A more in depth analysis of Rhyme, Rhythm and Meter

A more in depth analysis of Rhyme, Rhythm and Meter

A more in depth analysis of Rhyme, Rhythm and Meter RHYME The repetition of sounds Example: hat, cat, brat, fat, mat, sat My Beard by Shel Silverstein My beard grows to my toes, I never wears no clothes, I wraps my hair Around my bare, And down the road I goes. Here is another example: http://www.youtube.com/watch?v=oGrcdq2viZg

RHYTHM The beat When reading a poem out loud, you may notice a sort of sing-song quality to it, just like in nursery rhymes. This is accomplished by the use of rhythm. Rhythm is broken into seven types. Iambic Monosyllabic Anapestic Spondaic Trochaic Accentual Dactylic

Most Used Less Common These identify patterns of stressed and unstressed syllables in a line of poetry. That means one syllable is pronounced stronger, and one syllable is softer. iambic: anapestic: trochaic: dactylic: unstressed

stressed METER The length of a line of poetry, based on what type of rhythm is used. The length of a line of poetry is measured in metrical units called FEET. Each foot consists of one unit of rhythm. So, if the line is iambic or trochaic, a foot of poetry has 2 syllables. If the line is anapestic or dactylic, a foot of poetry has 3 syllables. (This is where its going to start sounding like geometry class, so you left-brainers are gonna love this!) Each set of syllables is one foot, and each line is measured by how many feet are in it. The length of the line of poetry is then labeled according to how many feet are in it.

1: Monometer 5: Pentameter 2: Dimeter 6: Hexameter 3: Trimeter 7: Heptameter 4: Tetrameter 8: Octameter *there is rarely more than 8 feet*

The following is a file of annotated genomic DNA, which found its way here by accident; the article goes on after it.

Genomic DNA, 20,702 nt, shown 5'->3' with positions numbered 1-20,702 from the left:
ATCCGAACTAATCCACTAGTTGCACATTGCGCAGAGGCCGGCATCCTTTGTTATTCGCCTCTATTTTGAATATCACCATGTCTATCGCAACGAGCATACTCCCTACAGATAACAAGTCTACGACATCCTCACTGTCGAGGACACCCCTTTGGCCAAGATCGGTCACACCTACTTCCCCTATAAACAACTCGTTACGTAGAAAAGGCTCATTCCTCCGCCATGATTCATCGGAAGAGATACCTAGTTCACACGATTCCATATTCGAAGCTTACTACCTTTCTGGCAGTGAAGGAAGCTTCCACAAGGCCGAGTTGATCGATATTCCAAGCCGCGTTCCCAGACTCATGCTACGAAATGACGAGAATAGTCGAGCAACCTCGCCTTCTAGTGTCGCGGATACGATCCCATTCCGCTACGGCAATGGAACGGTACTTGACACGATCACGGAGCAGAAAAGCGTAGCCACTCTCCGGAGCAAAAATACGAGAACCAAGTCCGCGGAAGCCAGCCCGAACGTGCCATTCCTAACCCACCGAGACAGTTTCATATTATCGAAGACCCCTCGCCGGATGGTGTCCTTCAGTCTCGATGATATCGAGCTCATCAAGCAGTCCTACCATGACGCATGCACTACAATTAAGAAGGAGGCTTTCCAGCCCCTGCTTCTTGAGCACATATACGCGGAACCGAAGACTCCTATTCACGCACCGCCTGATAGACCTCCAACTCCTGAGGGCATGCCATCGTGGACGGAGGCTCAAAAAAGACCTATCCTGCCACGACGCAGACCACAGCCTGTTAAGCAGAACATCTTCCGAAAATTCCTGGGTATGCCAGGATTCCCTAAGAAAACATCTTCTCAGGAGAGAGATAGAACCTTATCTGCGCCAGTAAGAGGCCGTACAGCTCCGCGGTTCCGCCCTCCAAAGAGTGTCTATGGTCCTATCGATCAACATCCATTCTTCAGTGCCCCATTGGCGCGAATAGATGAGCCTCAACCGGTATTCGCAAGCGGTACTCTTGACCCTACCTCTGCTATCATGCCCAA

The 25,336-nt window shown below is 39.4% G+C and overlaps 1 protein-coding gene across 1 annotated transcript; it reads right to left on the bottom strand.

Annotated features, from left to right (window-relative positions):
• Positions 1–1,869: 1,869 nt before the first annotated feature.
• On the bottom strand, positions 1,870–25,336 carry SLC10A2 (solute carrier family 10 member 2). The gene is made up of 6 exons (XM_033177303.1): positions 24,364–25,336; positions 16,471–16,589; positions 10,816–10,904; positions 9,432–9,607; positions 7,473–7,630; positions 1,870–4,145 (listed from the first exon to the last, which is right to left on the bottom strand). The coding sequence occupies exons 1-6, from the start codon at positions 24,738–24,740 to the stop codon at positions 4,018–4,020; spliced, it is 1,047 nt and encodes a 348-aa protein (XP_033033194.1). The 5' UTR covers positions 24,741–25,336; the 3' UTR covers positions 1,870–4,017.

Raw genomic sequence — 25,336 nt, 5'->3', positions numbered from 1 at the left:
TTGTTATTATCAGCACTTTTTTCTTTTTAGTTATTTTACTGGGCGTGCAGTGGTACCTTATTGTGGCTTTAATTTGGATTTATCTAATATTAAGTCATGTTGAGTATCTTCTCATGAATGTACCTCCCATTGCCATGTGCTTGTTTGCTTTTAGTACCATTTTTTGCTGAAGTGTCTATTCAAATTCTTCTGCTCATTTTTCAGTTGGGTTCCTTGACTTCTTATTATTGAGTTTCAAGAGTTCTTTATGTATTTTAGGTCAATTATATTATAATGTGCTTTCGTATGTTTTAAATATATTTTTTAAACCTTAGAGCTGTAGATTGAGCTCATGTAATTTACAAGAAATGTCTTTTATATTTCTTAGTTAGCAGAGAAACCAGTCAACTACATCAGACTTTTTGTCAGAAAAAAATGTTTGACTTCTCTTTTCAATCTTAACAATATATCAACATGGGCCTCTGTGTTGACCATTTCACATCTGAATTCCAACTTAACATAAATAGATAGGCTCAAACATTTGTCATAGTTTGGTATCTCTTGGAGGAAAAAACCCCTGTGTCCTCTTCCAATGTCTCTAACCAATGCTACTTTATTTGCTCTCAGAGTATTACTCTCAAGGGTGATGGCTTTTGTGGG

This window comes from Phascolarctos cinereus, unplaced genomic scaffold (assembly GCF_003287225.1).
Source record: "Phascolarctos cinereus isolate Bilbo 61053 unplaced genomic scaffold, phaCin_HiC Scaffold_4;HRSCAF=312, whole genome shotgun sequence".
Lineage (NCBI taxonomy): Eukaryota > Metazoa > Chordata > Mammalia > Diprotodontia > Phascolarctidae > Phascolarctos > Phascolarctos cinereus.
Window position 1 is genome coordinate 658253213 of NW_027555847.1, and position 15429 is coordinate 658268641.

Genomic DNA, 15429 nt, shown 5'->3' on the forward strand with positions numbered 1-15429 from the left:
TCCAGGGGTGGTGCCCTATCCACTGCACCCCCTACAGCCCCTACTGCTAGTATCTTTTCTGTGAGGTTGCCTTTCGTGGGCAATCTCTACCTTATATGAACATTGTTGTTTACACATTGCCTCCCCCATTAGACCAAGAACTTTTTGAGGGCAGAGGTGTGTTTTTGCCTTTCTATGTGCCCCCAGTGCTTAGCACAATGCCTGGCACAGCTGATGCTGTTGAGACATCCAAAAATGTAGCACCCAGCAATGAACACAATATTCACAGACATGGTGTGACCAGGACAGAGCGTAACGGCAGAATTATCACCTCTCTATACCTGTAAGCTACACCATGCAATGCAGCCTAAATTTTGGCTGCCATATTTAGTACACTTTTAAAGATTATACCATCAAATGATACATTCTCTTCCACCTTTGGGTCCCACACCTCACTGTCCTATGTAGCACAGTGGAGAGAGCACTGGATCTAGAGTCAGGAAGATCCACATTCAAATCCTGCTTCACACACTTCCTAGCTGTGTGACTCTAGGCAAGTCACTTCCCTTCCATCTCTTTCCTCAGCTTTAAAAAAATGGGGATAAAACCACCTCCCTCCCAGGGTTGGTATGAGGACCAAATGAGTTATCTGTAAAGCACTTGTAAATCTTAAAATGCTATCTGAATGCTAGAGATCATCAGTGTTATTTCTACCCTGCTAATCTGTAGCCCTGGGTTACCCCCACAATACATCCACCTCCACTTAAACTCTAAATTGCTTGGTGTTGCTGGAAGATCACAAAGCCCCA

She Walks in Beauty I. She walks in beauty, like the night Of cloudless climes and starry skies; And all thats best of dark and bright Meet in her aspect and her eyes: Thus mellowed to that tender light Which Heaven to gaudy day denies. Reading this poem out loud makes the rhythm evident. Which syllables are more pronounced? Which are naturally softer?

II. One shade the more, one ray the less, Count the syllables in Had half impaired the nameless grace each line to Which waves in every raven tress, determine the meter. Or softly lightens oer her face; Where thoughts serenely sweet express, How pure, how dear their dwelling-place. III. And on that cheek, and oer that brow, Examination of this poem So soft, so calm, yet eloquent, reveals that it would be The smiles that win, the tints that glow, considered iambic tetrameter. But tell of days in goodness spent, A mind at peace with all below,

A heart whose love is innocent! Now try this one: http://www.youtube.com/watch?v=bF1Qzjm eYpY First, count the syllables. Second, divide by two. Remember these groups of two are called feet. Third, label the meter. Fourth, listen carefully to the rhythm. Is it a rising rhythm or a falling rhythm?

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